QUITO – Ecuadorian President Lenin Moreno and the top leaders of the country’s indigenous movement launched on Sunday a dialogue to try and put an end to the massive demonstrations in recent days against the government’s elimination of the fuel subsidy.
The start of the talks, which are unfolding in private, came at facilities belonging to the Cardinal Spellman Salesian Educational Unit, a high school located in the Lumbisi zone, some 30 kilometers (19 miles) southeast of Quito.
The talks began with a minute of silence to remember the people who have died during the protests that began on Oct. 3.
The head of the indigenous movement, Jaime Vargas, asked Moreno to annul the fuel subsidy, saying that “we will remain firm and united” in the “unwavering commitment to defend our people.”
“It’s in your hands, Mr. President, to recover the homeland. We have as our responsibility the dignity of a country that recognizes us as its legitimate interlocutor. We’re not going to negotiate that dignity, we’re not going to negotiate our fallen!” said Vargas during the first dialogue session.
He added that “we hope that today a definitive and lasting solution may be found,” but he also noted that the decree eliminating the gasoline subsidy must be annulled.
Earlier on Sunday afternoon, the Ecuadorian Episcopal Conference and the United Nations System in Ecuador had announced the postponement of the start of dialogue between the government and the indigenous movement due to the delay in resolving certain operational and security problems.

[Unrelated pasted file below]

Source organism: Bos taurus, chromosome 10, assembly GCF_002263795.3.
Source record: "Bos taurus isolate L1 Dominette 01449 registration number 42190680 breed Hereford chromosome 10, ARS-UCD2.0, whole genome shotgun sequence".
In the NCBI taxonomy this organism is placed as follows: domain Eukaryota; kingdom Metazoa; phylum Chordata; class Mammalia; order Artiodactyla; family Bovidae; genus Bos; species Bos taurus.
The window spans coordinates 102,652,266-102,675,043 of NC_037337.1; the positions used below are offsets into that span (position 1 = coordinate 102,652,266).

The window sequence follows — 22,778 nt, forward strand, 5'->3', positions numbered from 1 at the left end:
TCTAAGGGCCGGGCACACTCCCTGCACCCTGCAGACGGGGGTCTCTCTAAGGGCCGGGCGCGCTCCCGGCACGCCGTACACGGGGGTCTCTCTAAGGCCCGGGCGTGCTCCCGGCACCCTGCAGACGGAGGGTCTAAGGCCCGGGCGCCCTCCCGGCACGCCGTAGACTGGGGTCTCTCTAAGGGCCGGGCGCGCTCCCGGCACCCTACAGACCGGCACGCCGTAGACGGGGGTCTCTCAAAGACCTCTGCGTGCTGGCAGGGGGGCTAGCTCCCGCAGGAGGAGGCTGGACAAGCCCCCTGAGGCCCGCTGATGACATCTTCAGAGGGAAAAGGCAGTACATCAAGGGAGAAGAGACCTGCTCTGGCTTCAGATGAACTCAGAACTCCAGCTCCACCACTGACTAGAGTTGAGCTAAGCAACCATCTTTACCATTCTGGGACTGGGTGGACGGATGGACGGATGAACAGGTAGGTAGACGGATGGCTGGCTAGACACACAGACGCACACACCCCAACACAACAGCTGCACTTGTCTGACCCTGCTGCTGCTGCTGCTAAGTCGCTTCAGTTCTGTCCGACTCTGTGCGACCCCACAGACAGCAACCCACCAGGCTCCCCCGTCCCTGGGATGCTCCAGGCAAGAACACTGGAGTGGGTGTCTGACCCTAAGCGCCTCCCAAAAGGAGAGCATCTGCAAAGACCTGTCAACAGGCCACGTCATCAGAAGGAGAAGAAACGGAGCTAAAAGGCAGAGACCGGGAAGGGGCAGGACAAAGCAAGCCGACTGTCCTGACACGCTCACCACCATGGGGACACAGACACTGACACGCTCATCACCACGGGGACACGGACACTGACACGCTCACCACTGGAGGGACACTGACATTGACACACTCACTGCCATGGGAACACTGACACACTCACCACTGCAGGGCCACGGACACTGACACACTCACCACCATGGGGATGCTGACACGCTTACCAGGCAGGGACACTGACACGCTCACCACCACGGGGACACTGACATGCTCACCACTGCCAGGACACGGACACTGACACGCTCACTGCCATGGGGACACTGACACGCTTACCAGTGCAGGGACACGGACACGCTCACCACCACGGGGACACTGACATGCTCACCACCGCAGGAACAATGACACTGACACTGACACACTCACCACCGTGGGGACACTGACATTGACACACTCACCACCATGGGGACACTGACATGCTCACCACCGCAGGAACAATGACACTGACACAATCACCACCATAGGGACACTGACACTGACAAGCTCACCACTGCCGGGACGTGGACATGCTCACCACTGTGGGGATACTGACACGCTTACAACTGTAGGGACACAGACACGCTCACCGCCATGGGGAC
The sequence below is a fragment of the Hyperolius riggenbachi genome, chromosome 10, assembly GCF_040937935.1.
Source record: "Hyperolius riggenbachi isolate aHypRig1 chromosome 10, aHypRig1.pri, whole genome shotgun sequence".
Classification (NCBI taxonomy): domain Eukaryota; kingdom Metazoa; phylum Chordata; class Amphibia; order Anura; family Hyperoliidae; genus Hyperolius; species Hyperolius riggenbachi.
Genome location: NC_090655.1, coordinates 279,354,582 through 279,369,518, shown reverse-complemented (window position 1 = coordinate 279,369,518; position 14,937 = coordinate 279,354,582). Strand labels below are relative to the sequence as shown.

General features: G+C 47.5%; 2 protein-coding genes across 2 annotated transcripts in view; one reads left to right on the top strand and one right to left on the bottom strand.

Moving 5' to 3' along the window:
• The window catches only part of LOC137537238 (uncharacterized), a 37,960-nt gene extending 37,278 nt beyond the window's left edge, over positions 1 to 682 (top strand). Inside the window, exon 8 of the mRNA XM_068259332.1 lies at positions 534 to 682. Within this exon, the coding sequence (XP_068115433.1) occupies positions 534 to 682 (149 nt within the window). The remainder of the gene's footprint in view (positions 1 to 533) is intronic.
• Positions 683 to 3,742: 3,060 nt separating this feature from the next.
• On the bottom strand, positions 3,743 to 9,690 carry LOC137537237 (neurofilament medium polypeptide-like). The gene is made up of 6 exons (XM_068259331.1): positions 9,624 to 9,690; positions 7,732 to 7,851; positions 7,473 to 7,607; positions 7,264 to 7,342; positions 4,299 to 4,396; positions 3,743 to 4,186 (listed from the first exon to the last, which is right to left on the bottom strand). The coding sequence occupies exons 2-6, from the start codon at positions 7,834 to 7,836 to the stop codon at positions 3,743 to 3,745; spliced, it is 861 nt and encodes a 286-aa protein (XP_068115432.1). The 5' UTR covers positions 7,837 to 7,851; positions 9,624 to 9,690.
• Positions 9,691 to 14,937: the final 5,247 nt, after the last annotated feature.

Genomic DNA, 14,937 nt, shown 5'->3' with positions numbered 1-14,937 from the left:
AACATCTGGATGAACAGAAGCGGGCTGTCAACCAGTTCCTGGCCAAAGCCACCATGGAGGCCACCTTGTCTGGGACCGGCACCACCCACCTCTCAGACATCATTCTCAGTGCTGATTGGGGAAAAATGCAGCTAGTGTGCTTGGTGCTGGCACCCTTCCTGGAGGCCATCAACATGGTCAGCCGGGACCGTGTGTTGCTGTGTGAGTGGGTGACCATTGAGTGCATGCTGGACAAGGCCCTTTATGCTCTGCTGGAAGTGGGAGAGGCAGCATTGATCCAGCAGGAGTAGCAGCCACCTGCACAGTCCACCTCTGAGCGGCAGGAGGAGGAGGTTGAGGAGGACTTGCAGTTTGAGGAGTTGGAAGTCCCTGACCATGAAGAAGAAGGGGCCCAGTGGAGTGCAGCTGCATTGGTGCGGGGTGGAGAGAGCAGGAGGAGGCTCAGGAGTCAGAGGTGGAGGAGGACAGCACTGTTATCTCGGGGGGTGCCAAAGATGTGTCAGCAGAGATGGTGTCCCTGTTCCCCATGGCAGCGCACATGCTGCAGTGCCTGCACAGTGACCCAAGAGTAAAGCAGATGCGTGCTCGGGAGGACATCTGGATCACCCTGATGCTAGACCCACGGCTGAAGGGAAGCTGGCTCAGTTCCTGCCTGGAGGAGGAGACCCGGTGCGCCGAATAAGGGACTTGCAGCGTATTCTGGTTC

The two organizations, in a joint official communique, reported that the delay had resulted from “operational difficulties due to the situation” of social turmoil in the South American country stemming from the intense and violent demonstrations that have been under way since Oct. 3 after the Moreno government eliminated the subsidy on gasoline.
“The installation of the dialogue table scheduled for today at 3 pm will be postponed,” the sources had added in the communique.
Top leaders in the Conaie indigenous nationalities confederation, Ecuador’s most important indigenous organization, along with others such as Feine and Fenocin, will attend the dialogue sessions to try and “find a (mutually agreeable) solution” to the social conflict, according to the announcement.
In addition, the organizations said that the parties “have agreed that the meetings will be broadcast live” on television.
“Once we manage to establish the technical and security conditions for there to be a productive dialogue, we will inform society via this official channel,” the Episcopal Conference and the UN System said in their statement.
Simultaneously, the violent protests that took place in downtown Quito on Saturday were resumed on Sunday afternoon near the El Arbolito park, where the Agora of the Ecuadorian Culture House is located, that site being the place where the indigenous people in Quito have congregated to stage their demonstrations.
Police had to use a significant amount of tear gas to repel the protesters and enforce the curfew that the government imposed Saturday afternoon in Quito but which it has not been able to implement in a comprehensive way.
Ecuador has been beset by huge protests for the past 11 days since the Moreno administration eliminated the fuel subsidy as one of the preconditions for obtaining a $10 billion credit line from the International Monetary Fund.